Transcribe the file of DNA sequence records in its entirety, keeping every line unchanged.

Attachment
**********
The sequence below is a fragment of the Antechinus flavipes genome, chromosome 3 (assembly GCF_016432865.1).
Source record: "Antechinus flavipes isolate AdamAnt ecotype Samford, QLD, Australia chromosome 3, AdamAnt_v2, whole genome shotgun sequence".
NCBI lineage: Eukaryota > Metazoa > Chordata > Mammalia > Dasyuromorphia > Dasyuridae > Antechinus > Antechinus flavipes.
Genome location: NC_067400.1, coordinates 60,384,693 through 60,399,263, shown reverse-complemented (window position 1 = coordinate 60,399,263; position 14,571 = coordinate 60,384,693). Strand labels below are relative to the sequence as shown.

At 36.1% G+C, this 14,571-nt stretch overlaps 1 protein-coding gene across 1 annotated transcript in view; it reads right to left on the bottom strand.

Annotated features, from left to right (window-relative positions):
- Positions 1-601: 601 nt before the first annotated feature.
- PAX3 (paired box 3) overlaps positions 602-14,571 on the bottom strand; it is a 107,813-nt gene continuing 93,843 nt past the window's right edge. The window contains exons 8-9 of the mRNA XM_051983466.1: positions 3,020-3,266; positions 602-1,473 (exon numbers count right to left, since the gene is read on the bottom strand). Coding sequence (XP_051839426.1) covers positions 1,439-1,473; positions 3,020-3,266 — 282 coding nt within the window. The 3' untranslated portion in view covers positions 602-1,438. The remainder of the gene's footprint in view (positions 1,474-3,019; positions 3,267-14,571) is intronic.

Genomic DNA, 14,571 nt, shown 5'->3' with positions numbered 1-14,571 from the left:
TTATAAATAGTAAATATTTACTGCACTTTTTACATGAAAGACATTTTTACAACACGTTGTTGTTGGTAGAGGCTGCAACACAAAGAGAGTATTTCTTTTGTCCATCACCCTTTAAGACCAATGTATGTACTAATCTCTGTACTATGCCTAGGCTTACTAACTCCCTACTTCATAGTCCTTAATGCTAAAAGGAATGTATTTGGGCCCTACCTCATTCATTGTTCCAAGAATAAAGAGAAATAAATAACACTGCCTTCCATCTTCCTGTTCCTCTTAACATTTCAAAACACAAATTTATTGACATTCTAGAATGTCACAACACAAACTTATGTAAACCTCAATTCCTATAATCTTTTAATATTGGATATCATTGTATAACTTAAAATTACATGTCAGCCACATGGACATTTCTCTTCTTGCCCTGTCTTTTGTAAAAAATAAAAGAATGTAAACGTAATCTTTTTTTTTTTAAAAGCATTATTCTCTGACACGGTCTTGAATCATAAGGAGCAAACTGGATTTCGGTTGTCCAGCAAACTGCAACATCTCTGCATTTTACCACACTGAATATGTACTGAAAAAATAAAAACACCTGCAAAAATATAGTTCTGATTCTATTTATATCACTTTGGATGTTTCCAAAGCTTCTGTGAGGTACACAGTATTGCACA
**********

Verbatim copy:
The sequence below is a fragment of the Antechinus flavipes genome, chromosome 3 (assembly GCF_016432865.1).
Source record: "Antechinus flavipes isolate AdamAnt ecotype Samford, QLD, Australia chromosome 3, AdamAnt_v2, whole genome shotgun sequence".
NCBI lineage: Eukaryota > Metazoa > Chordata > Mammalia > Dasyuromorphia > Dasyuridae > Antechinus > Antechinus flavipes.
Genome location: NC_067400.1, coordinates 60,384,693 through 60,399,263, shown reverse-complemented (window position 1 = coordinate 60,399,263; position 14,571 = coordinate 60,384,693). Strand labels below are relative to the sequence as shown.

At 36.1% G+C, this 14,571-nt stretch overlaps 1 protein-coding gene across 1 annotated transcript in view; it reads right to left on the bottom strand.

Annotated features, from left to right (window-relative positions):
- Positions 1-601: 601 nt before the first annotated feature.
- PAX3 (paired box 3) overlaps positions 602-14,571 on the bottom strand; it is a 107,813-nt gene continuing 93,843 nt past the window's right edge. The window contains exons 8-9 of the mRNA XM_051983466.1: positions 3,020-3,266; positions 602-1,473 (exon numbers count right to left, since the gene is read on the bottom strand). Coding sequence (XP_051839426.1) covers positions 1,439-1,473; positions 3,020-3,266 — 282 coding nt within the window. The 3' untranslated portion in view covers positions 602-1,438. The remainder of the gene's footprint in view (positions 1,474-3,019; positions 3,267-14,571) is intronic.

Genomic DNA, 14,571 nt, shown 5'->3' with positions numbered 1-14,571 from the left:
TTATAAATAGTAAATATTTACTGCACTTTTTACATGAAAGACATTTTTACAACACGTTGTTGTTGGTAGAGGCTGCAACACAAAGAGAGTATTTCTTTTGTCCATCACCCTTTAAGACCAATGTATGTACTAATCTCTGTACTATGCCTAGGCTTACTAACTCCCTACTTCATAGTCCTTAATGCTAAAAGGAATGTATTTGGGCCCTACCTCATTCATTGTTCCAAGAATAAAGAGAAATAAATAACACTGCCTTCCATCTTCCTGTTCCTCTTAACATTTCAAAACACAAATTTATTGACATTCTAGAATGTCACAACACAAACTTATGTAAACCTCAATTCCTATAATCTTTTAATATTGGATATCATTGTATAACTTAAAATTACATGTCAGCCACATGGACATTTCTCTTCTTGCCCTGTCTTTTGTAAAAAATAAAAGAATGTAAACGTAATCTTTTTTTTTTTAAAAGCATTATTCTCTGACACGGTCTTGAATCATAAGGAGCAAACTGGATTTCGGTTGTCCAGCAAACTGCAACATCTCTGCATTTTACCACACTGAATATGTACTGAAAAAATAAAAACACCTGCAAAAATATAGTTCTGATTCTATTTATATCACTTTGGATGTTTCCAAAGCTTCTGTGAGGTACACAGTATTGCACA